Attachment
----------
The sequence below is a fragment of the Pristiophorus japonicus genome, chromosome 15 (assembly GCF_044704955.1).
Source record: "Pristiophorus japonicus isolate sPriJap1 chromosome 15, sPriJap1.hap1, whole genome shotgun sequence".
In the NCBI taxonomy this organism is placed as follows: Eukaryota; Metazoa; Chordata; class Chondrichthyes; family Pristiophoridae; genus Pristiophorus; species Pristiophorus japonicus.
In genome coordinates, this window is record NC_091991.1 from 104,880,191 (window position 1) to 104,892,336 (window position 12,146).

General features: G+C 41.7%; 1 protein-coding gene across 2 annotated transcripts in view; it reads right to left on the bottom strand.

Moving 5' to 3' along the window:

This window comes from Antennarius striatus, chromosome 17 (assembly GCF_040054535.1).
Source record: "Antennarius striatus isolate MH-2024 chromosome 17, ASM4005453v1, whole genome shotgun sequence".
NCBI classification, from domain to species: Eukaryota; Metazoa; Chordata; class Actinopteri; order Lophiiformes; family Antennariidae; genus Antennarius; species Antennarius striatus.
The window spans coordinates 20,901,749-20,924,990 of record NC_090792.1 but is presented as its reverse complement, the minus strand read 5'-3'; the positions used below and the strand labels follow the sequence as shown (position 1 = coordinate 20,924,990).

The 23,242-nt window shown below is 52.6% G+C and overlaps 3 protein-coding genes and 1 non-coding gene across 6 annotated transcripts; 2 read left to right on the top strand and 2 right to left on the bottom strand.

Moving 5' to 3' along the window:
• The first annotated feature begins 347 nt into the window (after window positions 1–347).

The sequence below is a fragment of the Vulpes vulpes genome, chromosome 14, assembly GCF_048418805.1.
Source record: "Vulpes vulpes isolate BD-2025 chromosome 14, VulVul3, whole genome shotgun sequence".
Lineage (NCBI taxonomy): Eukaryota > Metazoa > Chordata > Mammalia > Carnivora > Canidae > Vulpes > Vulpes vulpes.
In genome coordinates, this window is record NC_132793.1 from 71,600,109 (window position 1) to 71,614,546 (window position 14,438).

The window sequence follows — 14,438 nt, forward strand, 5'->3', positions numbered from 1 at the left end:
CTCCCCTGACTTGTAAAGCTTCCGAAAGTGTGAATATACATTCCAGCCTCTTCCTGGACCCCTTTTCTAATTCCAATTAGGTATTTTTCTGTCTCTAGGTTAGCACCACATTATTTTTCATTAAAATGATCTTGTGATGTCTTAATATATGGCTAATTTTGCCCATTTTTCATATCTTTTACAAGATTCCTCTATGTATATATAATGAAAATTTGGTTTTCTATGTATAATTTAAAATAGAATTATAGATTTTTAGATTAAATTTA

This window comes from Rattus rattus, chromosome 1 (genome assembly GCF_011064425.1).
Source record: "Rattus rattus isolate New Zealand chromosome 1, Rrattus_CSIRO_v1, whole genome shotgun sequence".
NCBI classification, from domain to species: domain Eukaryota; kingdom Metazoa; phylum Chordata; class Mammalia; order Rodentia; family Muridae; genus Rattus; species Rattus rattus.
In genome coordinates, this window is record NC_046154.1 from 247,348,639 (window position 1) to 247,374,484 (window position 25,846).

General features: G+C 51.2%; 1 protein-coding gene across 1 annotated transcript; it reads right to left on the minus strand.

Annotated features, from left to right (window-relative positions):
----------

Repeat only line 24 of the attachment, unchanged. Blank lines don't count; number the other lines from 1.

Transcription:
General features: G+C 51.2%; 1 protein-coding gene across 1 annotated transcript; it reads right to left on the minus strand.